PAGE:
If you do you homework you may find that the FM arena is too small for what you have potential. But you also may see an opportunity that you can uniquely fill.
Good luck which ever way you go!
BTW: This is just one man's humble opinion.
On top of all of the other valuable comments here, one item to consider is where your comfort zone is on the spectrum from business owner to employee. Running a business, as Stephen notes, involves skills that don’t entirely overlap with pure consulting or development practices.
I had my own business for five years prior to joining IT Solutions, where I've been for 10 years. I found that my comfort zone is in working on teams doing business consulting with clients - not printing invoices and making calls to find out where checks are. I didn’t like that part of running my own shop, and I know I still wouldn’t. I like being in an office with a bunch of other people pursuing the same goals. Yeah, I miss the home office sometimes, but I like the camaraderie more.
The moving parts you have to manage when you’re part of a larger outfit can be focused on the things you’re interested in, whereas if you run the whole show, you’ll need to be motivated to learn about tax considerations, the P&L, AR/AP. It’s all on you, even the stuff you don’t like. Some people love that, but if you don’t, and you’re running your own shop - well, you have to do it anyway, or hire someone to.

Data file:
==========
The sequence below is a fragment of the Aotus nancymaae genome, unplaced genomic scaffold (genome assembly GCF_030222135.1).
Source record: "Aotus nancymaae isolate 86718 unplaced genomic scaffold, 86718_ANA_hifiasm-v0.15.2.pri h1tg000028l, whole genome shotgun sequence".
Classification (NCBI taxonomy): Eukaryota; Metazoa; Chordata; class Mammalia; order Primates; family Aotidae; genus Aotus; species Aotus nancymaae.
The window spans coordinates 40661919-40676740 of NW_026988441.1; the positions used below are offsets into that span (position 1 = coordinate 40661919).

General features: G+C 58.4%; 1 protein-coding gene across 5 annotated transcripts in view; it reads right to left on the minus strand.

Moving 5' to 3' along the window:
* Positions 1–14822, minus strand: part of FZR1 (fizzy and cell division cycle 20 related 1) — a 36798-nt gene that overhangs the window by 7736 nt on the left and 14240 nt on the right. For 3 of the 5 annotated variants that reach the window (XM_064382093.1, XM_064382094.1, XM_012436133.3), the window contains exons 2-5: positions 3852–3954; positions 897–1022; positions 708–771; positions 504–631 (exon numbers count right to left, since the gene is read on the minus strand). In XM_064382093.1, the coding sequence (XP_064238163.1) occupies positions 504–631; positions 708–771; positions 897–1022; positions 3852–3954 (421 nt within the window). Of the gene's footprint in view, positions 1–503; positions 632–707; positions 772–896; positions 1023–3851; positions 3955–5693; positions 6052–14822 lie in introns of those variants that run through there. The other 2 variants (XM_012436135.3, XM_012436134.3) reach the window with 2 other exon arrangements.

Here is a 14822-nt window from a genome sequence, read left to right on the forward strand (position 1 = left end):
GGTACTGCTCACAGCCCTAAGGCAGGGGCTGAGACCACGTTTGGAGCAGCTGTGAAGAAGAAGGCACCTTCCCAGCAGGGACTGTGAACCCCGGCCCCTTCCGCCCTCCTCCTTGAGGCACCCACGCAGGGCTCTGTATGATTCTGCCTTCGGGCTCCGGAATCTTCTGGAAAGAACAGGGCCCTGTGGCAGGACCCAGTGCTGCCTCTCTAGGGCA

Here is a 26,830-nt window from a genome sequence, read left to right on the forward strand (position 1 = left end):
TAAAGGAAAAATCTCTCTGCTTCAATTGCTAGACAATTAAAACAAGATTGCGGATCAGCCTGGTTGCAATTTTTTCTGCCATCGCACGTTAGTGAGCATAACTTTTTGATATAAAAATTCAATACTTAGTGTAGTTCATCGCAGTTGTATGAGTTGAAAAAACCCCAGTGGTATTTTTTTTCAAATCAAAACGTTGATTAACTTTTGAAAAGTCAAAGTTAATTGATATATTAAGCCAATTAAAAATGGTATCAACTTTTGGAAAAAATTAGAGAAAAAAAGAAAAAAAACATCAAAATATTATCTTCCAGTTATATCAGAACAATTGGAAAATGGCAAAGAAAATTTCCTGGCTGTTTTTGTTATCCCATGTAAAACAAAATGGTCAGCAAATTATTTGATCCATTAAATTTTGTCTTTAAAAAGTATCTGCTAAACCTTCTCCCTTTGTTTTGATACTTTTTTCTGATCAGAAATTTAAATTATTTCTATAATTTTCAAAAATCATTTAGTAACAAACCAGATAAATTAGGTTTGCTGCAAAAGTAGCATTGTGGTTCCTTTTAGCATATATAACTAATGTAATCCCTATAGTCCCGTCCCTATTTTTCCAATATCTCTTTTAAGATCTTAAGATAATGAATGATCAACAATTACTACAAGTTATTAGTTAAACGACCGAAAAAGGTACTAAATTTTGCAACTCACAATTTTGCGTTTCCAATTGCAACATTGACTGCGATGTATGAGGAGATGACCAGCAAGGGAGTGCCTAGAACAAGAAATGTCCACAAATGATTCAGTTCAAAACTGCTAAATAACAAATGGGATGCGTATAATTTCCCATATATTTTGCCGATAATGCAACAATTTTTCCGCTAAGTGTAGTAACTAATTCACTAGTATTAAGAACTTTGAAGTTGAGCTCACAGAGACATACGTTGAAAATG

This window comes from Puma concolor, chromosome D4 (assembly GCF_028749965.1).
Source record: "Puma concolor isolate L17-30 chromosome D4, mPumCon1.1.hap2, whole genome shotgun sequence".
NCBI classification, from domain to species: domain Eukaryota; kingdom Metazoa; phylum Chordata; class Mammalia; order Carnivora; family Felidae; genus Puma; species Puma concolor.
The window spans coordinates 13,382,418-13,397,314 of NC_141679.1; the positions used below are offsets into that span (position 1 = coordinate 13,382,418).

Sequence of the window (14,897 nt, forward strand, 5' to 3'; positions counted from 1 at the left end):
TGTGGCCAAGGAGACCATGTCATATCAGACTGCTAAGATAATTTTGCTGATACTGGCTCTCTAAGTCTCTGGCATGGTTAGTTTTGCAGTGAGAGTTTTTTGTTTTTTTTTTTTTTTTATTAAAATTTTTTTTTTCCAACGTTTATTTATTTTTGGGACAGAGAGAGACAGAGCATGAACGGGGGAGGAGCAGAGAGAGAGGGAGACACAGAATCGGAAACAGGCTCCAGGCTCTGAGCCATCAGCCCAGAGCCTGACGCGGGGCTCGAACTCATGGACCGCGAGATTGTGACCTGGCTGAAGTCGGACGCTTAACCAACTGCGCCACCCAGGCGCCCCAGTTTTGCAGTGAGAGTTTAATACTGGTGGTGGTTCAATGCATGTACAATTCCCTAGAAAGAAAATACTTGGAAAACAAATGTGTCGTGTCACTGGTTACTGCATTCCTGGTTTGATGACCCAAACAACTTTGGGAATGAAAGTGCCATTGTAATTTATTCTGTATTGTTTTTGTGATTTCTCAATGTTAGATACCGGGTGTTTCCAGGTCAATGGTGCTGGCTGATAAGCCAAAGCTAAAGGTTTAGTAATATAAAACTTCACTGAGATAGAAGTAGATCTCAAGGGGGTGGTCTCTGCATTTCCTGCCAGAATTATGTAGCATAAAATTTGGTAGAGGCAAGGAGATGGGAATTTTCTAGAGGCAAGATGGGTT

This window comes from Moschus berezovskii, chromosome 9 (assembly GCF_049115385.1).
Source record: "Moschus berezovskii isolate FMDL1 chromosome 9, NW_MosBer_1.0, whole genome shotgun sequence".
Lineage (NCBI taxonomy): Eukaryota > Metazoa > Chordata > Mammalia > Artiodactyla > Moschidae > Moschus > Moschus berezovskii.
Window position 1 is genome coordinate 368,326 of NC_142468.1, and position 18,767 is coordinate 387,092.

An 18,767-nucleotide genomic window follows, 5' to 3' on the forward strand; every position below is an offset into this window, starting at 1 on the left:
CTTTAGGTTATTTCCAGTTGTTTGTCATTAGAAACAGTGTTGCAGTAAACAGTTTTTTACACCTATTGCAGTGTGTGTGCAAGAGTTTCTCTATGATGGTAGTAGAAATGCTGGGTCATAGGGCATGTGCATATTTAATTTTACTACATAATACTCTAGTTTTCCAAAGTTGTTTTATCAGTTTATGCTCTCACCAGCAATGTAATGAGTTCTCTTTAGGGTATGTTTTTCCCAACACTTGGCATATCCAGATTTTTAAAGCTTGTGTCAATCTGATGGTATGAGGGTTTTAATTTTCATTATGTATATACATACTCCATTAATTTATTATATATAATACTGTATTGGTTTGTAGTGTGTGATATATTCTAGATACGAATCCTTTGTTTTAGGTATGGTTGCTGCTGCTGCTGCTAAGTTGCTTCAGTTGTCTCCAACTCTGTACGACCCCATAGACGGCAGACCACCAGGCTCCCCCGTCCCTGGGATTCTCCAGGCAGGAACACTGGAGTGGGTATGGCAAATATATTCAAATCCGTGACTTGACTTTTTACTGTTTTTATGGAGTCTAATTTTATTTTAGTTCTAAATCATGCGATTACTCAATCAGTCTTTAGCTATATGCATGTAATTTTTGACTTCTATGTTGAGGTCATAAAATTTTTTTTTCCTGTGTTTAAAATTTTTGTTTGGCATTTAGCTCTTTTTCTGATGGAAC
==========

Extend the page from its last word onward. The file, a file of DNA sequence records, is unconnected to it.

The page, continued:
Thank you. I've been researching consultant gigs and reading the Nomadic Developer book you recommended. It's an eye opening look at what I would be getting my self into. I love the idea of offering clients the technical project management skills involved in implementing a solution (especially if its in Filemaker). I think that the potential for its' use is unexplored territory in many businesses. Being put in a position where I can deliver these solutions is empowering and ties together a broad portion of my skillset.
I'm looking forward to getting more involved in the community and learning about the companies that are working in this space.
Thank you for the tip. I've signed up for the local community and will try to get involved through this avenue.
Thank you for the sound advice. I think that I could learn quite a lot where I am, but I like having a long-term plan. It seems like the more I can do that directly relates to achieving my goal, the better off I will be. Common sense, but I would hate to get caught up focusing on something that I really didn't care for.
I'm happy to see that there is an active community. That alone is telling of the demand and usability for Filemaker. It seems like there are a few leaders doing great work (360works, modular filemaker devs, etc.). This sparks my interest in figuring out Filemaker's limitations and seeing how it fits into the ERP and CRM world.
I've messed around with Ruby on Rails and Physical Computers like NI and Arduino. The new item Edison could be a cool marriage also. The added capabilities could be interesting. Are there any other logical addons that enlarge the arena?
That's a valuable point. I could see pros and cons to both. I've owned a small business in the past also and didn't care for the overhead work. It seems like retaining a fine balance of ongoing contracts and new work would be a constant battle. I'm not sure if interested in that challenge.